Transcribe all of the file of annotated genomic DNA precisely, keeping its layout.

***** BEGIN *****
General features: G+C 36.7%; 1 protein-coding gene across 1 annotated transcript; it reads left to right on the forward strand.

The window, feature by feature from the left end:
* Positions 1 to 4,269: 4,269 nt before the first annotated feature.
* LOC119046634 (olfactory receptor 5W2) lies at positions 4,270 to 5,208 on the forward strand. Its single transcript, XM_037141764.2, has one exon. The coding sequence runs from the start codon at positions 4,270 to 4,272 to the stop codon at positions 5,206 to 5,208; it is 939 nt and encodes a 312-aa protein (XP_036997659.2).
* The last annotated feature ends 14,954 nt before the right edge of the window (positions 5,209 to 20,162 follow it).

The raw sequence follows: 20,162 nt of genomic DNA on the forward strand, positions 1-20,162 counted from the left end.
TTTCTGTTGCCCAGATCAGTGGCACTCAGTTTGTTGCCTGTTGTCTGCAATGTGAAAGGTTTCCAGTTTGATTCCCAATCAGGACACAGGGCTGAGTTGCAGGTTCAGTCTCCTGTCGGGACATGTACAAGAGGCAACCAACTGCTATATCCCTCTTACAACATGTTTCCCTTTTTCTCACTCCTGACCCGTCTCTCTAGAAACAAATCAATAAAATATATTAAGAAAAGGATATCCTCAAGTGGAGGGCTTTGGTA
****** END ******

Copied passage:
General features: G+C 36.7%; 1 protein-coding gene across 1 annotated transcript; it reads left to right on the forward strand.

The window, feature by feature from the left end:
* Positions 1 to 4,269: 4,269 nt before the first annotated feature.
* LOC119046634 (olfactory receptor 5W2) lies at positions 4,270 to 5,208 on the forward strand. Its single transcript, XM_037141764.2, has one exon. The coding sequence runs from the start codon at positions 4,270 to 4,272 to the stop codon at positions 5,206 to 5,208; it is 939 nt and encodes a 312-aa protein (XP_036997659.2).
* The last annotated feature ends 14,954 nt before the right edge of the window (positions 5,209 to 20,162 follow it).

The raw sequence follows: 20,162 nt of genomic DNA on the forward strand, positions 1-20,162 counted from the left end.
TTTCTGTTGCCCAGATCAGTGGCACTCAGTTTGTTGCCTGTTGTCTGCAATGTGAAAGGTTTCCAGTTTGATTCCCAATCAGGACACAGGGCTGAGTTGCAGGTTCAGTCTCCTGTCGGGACATGTACAAGAGGCAACCAACTGCTATATCCCTCTTACAACATGTTTCCCTTTTTCTCACTCCTGACCCGTCTCTCTAGAAACAAATCAATAAAATATATTAAGAAAAGGATATCCTCAAGTGGAGGGCTTTGGTA